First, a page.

But at many hospitals, visitors come and go without masks and there is often no sanitiser for visitors to use. At Sumeru Hospital, one of the nurses said that due to the shortage of surgical masks, the hospital has been providing them with one mask for 12 hours of duty.
“It is a critical situation here. We have neither caps nor gloves,” said the nurse who spoke on condition of anonymity.
According to public health experts, the lack of protective gear doesn’t just put health care workers at risk but also patients like Tamang who need to visit for chronic problems.
“The hospital management should not only take responsibility for finding out the reasons for a shortage but also provide an immediate alternative for protecting people,” said epidemiologist Dr Lhamo Yangchen Sherpa.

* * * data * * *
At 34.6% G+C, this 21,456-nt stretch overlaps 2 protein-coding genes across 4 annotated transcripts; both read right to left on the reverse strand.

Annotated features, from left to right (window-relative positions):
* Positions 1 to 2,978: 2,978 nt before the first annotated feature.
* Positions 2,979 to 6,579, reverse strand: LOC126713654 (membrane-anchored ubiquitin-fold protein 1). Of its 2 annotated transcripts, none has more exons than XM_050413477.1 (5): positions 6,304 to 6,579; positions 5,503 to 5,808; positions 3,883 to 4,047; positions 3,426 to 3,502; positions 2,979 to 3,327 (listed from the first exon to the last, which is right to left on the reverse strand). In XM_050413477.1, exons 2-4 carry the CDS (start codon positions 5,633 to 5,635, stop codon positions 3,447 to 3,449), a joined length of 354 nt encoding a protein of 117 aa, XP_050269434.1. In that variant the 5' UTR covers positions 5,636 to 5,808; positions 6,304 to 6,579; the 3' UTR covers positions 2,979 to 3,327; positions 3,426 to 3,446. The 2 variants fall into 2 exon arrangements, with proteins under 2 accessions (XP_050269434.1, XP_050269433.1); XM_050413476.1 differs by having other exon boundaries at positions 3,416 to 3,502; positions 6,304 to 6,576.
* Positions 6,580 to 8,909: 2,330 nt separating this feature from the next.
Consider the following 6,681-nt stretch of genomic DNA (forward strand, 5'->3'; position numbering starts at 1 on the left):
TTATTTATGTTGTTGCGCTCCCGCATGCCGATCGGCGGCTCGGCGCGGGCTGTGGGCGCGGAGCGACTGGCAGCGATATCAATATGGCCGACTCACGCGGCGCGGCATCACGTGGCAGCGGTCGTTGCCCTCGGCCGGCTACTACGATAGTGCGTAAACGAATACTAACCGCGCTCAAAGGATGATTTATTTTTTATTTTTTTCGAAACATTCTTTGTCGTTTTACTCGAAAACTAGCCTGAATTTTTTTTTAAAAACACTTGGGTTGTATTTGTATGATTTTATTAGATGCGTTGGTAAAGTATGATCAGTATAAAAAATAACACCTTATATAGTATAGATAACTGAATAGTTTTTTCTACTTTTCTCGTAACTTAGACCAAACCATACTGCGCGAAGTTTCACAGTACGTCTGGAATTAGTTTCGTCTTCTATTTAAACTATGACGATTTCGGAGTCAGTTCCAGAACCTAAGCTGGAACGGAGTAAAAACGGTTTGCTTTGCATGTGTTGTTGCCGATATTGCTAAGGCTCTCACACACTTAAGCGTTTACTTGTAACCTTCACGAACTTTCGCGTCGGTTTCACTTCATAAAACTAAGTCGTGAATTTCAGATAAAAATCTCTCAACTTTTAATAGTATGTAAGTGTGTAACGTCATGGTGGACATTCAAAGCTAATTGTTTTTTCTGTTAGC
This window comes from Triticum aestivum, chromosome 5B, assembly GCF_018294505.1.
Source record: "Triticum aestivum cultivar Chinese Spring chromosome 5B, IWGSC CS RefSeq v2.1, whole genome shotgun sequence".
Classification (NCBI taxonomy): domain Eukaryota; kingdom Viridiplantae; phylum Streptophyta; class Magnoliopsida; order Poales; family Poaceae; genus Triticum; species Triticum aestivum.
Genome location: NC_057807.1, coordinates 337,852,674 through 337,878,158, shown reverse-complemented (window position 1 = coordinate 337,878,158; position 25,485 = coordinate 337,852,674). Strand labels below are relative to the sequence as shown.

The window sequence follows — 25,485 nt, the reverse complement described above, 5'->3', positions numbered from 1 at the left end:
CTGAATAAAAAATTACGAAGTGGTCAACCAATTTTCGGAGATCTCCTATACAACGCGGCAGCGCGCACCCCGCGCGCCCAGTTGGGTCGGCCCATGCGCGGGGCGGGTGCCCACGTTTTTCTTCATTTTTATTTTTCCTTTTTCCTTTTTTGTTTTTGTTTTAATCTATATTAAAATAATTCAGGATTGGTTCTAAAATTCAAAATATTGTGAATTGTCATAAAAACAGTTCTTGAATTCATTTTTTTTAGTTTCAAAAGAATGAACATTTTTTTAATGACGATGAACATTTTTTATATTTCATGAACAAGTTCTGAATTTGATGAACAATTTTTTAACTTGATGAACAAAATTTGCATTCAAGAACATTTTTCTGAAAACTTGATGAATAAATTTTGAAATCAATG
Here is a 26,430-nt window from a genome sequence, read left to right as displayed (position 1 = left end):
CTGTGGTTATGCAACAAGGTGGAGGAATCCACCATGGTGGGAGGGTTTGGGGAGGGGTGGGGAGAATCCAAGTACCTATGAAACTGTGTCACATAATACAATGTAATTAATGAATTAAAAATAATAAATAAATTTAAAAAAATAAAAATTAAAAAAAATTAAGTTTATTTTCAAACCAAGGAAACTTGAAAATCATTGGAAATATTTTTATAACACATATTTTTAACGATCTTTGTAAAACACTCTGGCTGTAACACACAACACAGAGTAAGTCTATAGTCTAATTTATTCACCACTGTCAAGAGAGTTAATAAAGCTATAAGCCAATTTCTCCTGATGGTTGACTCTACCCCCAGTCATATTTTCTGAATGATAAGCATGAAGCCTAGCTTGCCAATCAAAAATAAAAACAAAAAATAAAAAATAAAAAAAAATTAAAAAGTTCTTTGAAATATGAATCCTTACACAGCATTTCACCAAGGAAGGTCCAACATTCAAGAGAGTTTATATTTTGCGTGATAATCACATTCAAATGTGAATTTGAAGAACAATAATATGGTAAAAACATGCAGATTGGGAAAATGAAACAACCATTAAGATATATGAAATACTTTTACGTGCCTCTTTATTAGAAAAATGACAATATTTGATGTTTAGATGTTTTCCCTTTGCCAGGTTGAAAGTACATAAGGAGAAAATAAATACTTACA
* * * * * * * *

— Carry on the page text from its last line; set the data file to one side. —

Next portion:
While health workers, patients and visitors are vulnerable towards the Covid-19 due to the mismanagement and shortage of PPE in the hospital, nurses also accuse patients and visitors of not taking precautions and putting everyone’s life at jeopardy.
Fears about possible infection at the hospital are already keeping chronic patients away. Fifty-two-year-old Nilima said that despite having unbearable pain in her left hand, she hasn’t visited the hospital. As both she and her husband have diabetes, they are at higher risk of morbidity if they happen to contract Covid-19.
“I want to get recommendations from the doctor, but I am worried about going to the emergency ward since I know that diabetes patients are more vulnerable to becoming severely ill with Covid-19,” said Nilima, who would regularly visit the outpatient department with her husband for follow-ups on their diabetes.